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T408 equipped CH-47 Chinook being preped for flight test

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posted on Nov, 15 2019 @ 01:31 PM
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Given the debacle that is the USMC King Stallion (100 million plus per) Boeing is persuing a CH-47 equipped witht he Stallions new T408 turbines.

Housed is square nacelles the T408 produce 2500 shp more EACH than the existing T55-GA-714A currently being used on the F model.

At present the King stallion can lift 27000 pounds and the CH-47F 21000. An additional 5000 shp should close that gap quite a alot. If that is the case the whole procurement by the USMC might be in trouble espeically since the 47F is going for about 40 million versus 100-120 million or the cost of a B model F-35

www.thedrive.com...
edit on 11/15/19 by FredT because: (no reason given)




posted on Nov, 15 2019 @ 02:13 PM
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a reply to: FredT

can the chinook be " rotor upgrade " ???

you cannot increase rotor diameter - for several reasons

and rotor tip velocity - is one of the big " walls " in rotor craft

but - if you have such a significant power increase

can blades with a more agressive profile be retro fitted ???

yes - i understand that the drive train has a upper torque limit



posted on Nov, 15 2019 @ 02:42 PM
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a reply to: ignorant_ape

Yes, to a degree. You might run into problems if you try to go too aggressive, but they could put lighter blades, or different pitch blades.


GD

posted on Nov, 16 2019 @ 06:31 PM
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a reply to: FredT Its all about deck space- I believe that the tail boom folds on the 53- you cant fold up a 47.







posted on Nov, 16 2019 @ 08:04 PM
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a reply to: GD

That folding capability cost us seven people and an airframe.


GD

posted on Nov, 16 2019 @ 09:12 PM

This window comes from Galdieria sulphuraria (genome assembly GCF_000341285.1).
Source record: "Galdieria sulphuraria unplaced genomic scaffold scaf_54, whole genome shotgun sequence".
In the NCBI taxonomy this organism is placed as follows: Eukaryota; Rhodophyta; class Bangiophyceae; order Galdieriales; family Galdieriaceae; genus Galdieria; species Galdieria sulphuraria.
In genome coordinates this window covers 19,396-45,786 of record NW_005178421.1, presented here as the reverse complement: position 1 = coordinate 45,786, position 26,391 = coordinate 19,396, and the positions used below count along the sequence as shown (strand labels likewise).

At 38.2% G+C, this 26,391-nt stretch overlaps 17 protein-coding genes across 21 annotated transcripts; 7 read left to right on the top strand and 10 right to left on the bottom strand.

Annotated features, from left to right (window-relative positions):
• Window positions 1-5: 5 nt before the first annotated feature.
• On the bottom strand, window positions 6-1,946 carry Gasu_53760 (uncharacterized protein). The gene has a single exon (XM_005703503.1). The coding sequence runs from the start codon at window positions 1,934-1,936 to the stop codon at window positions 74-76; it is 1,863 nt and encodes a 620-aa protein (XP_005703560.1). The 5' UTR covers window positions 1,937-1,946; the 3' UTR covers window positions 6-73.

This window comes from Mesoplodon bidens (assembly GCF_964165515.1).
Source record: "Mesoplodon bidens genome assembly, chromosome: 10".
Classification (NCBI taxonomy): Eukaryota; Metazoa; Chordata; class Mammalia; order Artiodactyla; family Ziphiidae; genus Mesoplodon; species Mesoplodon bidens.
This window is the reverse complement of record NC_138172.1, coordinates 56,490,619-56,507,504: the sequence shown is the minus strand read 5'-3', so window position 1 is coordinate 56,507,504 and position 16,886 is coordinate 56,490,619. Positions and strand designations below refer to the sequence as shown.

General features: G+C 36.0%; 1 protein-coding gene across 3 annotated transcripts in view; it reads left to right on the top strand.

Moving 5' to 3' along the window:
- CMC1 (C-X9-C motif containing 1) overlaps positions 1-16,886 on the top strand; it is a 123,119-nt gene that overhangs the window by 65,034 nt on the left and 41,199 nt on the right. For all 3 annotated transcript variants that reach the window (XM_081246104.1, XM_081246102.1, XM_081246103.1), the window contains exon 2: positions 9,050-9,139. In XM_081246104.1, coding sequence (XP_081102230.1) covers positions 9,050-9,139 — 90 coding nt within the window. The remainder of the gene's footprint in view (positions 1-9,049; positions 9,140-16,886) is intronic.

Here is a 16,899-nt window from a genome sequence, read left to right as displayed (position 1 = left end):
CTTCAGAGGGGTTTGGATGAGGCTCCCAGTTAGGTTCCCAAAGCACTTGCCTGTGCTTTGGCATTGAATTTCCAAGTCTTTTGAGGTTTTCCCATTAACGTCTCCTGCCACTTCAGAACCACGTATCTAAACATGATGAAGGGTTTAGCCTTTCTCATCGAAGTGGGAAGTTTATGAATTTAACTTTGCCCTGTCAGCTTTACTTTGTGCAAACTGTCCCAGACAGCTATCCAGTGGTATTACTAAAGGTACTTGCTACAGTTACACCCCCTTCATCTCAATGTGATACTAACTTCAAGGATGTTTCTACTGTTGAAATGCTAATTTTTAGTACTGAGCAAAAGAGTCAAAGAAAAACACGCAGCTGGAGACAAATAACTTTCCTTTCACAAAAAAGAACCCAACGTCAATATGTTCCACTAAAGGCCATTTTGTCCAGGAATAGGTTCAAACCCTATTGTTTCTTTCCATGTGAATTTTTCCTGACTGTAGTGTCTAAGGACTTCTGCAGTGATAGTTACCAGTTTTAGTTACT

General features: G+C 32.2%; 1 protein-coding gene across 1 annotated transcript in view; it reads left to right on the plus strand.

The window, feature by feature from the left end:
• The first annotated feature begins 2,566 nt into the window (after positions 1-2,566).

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a reply to: Zaphod58 The E version that the Corps flew when I was in had a pretty bad rep as a widowmaker- as did the harrier and countless other aircraft that grew into their mission, and proved reliable in the long run. The space issue is real- there is only so much of it on a LHA or LHD. The trade off of less cargo capability for more deck space is going to be a no go every single time. Even as the Corps "disburses" onto more platforms, space will still be an issue. The America class isn't going anywhere, and the primary mission will be to move Marines. As there is no well deck on the first two units- the 53k will be invaluable.



posted on Nov, 16 2019 @ 09:52 PM
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a reply to: GD

We had the HH-53 as part of the 6594th Test Group. They'd catch film canisters coming back from orbit. No matter which version you're talking about they're pigs. Decent birds, but maintenance intensive as hell.


GD

posted on Nov, 16 2019 @ 09:58 PM
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a reply to: Zaphod58 No doubt, they are maintenance intensive.



posted on Nov, 16 2019 @ 10:46 PM
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a reply to: GD

I get the deck space But:

How many 100 million dollar air frames does the USMC need? Thier aviation budget is getting out fo hand for a amphibious assault mission that does not really exist anymore


GD

posted on Nov, 16 2019 @ 11:26 PM
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a reply to: FredT It does still exist. The Corps is the nations force in readiness. The Army can deploy some Rangers in a tripwire capacity in short order, but they are not self reliant. An MEU (SOC) comes with everything they need to complete the mission. Because they are usually forward deployed to troublesome areas, they are already in place when the called upon.

How many? 200- and the cost will drop to 89 million per unit.


GD

posted on Nov, 16 2019 @ 11:28 PM
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a reply to: FredT Plus, I forgot to mention all those manmade Chinese islands...



posted on Nov, 17 2019 @ 10:08 AM
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a reply to: Zaphod58

Such a mess of a design, and sort of inexcusable considering that the Soviets more or less matched the capabilities perfectly with the Mi-6 and Mi-26, which maintenance-wise are like flying tractors. I'm guessing you'd probably have a bit of trouble trying to fit an Mi-26 into an LHA hangar deck, though.

It seems like the problem is that the stallions needed to be flying work trucks, but due to all of their size, etc constraints, they ended up being sports cars with pickup beds; theoretically capable as hell, when they work, but equally temperamental and prone to catastrophic mechanical failures due to how highly stressed the design was.

In hindsight, the USN/USMC probably should have kept upgrading the Sea Knight to get the range where they wanted it to be and simply bought half again as many of them. Frank Piasecki must be laughing from beyond the grave at this latest development.
edit on 17-11-2019 by Barnalby because: (no reason given)



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